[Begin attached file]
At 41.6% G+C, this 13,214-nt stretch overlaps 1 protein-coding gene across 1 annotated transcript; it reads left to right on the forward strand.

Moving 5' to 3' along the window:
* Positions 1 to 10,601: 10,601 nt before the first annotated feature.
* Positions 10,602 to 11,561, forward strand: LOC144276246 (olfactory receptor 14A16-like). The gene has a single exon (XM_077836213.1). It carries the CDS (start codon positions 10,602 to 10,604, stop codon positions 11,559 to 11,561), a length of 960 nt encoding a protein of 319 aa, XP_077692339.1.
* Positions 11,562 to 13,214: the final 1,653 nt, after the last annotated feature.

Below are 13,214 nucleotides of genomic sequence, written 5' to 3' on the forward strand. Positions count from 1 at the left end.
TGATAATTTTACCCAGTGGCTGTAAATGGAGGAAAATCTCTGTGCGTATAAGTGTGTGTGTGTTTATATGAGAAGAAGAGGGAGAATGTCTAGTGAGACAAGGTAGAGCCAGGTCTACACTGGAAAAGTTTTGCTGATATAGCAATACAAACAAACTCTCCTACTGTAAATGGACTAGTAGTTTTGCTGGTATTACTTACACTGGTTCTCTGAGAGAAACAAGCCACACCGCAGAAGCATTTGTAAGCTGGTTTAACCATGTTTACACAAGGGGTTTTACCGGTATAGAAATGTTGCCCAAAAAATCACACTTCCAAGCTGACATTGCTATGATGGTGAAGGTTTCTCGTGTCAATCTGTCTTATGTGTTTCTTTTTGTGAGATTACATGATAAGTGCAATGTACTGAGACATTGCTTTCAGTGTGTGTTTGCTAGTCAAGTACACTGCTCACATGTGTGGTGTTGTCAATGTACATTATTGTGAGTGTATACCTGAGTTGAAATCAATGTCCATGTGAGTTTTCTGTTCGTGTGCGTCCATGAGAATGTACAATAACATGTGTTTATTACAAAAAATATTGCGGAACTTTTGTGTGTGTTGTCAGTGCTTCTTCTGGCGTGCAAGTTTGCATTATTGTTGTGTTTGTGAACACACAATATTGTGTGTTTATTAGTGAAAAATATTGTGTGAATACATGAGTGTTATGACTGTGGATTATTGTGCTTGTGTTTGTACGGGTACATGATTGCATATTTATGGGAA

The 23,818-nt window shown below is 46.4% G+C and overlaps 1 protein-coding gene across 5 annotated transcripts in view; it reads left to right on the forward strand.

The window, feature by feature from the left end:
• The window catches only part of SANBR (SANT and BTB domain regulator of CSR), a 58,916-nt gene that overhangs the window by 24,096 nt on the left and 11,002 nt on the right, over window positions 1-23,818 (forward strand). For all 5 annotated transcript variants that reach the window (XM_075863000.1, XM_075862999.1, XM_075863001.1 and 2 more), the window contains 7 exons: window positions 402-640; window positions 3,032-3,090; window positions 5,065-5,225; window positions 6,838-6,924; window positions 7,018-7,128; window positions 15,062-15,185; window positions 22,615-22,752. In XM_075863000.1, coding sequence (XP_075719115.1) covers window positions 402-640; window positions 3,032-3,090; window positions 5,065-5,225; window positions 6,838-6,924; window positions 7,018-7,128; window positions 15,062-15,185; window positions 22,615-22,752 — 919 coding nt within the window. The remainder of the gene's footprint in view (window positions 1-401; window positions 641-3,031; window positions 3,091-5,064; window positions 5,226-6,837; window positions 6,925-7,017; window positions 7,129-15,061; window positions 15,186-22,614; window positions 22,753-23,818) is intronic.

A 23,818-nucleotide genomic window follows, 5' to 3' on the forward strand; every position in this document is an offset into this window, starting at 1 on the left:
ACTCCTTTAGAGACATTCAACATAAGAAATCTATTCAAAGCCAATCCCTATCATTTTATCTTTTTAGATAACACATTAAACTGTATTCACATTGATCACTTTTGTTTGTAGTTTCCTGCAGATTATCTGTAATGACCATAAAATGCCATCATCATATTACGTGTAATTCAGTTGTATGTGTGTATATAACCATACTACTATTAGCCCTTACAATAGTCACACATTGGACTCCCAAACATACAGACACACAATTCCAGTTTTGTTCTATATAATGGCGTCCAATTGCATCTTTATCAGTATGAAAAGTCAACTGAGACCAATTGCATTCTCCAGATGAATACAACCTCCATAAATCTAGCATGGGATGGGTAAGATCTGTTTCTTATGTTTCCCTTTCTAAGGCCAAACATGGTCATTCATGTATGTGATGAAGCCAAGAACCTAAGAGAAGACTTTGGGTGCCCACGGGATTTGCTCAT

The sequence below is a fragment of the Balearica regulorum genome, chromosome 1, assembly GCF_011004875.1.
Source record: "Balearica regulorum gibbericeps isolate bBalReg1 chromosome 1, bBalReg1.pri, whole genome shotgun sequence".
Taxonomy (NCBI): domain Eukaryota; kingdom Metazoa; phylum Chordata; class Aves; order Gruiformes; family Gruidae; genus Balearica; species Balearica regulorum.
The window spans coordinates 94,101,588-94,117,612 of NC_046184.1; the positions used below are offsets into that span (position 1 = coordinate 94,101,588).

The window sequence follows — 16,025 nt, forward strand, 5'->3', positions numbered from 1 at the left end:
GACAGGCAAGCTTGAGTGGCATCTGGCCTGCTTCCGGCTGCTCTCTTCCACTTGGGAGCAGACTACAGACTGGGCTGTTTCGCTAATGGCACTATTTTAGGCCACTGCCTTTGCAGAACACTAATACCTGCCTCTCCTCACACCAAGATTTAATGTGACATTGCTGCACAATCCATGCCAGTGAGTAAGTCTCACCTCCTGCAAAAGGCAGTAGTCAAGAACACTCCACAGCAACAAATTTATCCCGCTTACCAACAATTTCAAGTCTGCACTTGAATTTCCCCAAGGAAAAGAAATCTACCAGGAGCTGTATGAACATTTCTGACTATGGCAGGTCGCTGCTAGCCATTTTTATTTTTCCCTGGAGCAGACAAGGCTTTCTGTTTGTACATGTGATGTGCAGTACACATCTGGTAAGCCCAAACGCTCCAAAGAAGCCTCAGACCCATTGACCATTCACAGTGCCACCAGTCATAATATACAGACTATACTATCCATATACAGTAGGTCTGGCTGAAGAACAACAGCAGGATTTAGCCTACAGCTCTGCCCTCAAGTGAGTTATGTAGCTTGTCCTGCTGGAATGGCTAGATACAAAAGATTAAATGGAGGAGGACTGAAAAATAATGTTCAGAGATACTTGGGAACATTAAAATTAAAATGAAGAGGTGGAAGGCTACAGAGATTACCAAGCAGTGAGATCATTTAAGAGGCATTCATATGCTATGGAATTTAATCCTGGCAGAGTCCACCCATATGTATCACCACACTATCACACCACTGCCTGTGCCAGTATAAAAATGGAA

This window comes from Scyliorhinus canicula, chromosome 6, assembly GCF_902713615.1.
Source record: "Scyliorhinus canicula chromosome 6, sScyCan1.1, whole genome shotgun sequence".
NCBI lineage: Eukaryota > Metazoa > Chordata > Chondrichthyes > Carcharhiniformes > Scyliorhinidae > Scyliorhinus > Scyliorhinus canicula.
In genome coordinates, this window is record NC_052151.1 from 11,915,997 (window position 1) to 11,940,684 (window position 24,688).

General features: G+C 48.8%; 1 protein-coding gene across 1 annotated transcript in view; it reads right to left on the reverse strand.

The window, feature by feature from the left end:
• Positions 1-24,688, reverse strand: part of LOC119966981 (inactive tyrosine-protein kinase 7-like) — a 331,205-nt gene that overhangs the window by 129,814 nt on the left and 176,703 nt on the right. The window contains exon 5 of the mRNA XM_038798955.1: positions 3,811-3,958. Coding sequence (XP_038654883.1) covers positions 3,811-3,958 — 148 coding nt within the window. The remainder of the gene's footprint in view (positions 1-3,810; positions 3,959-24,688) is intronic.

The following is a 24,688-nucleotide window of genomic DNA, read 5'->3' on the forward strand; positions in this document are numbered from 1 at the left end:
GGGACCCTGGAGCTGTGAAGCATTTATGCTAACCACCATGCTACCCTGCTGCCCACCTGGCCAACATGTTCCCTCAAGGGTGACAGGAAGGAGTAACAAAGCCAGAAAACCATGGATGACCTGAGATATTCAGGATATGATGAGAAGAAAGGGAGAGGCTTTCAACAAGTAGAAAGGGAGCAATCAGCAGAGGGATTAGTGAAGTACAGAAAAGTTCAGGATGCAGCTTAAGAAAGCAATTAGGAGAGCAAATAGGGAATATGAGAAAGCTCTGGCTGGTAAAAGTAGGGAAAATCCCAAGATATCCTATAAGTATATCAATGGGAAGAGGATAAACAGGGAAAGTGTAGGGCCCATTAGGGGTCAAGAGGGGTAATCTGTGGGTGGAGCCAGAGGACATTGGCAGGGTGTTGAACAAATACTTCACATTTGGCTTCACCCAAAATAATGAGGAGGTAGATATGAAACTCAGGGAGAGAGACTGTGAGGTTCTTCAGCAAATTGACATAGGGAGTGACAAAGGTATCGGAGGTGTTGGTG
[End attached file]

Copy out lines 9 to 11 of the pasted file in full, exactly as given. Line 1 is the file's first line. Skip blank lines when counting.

The window, feature by feature from the left end:
• The window catches only part of SANBR (SANT and BTB domain regulator of CSR), a 58,916-nt gene that overhangs the window by 24,096 nt on the left and 11,002 nt on the right, over window positions 1-23,818 (forward strand). For all 5 annotated transcript variants that reach the window (XM_075863000.1, XM_075862999.1, XM_075863001.1 and 2 more), the window contains 7 exons: window positions 402-640; window positions 3,032-3,090; window positions 5,065-5,225; window positions 6,838-6,924; window positions 7,018-7,128; window positions 15,062-15,185; window positions 22,615-22,752. In XM_075863000.1, coding sequence (XP_075719115.1) covers window positions 402-640; window positions 3,032-3,090; window positions 5,065-5,225; window positions 6,838-6,924; window positions 7,018-7,128; window positions 15,062-15,185; window positions 22,615-22,752 — 919 coding nt within the window. The remainder of the gene's footprint in view (window positions 1-401; window positions 641-3,031; window positions 3,091-5,064; window positions 5,226-6,837; window positions 6,925-7,017; window positions 7,129-15,061; window positions 15,186-22,614; window positions 22,753-23,818) is intronic.

A 23,818-nucleotide genomic window follows, 5' to 3' on the forward strand; every position in this document is an offset into this window, starting at 1 on the left: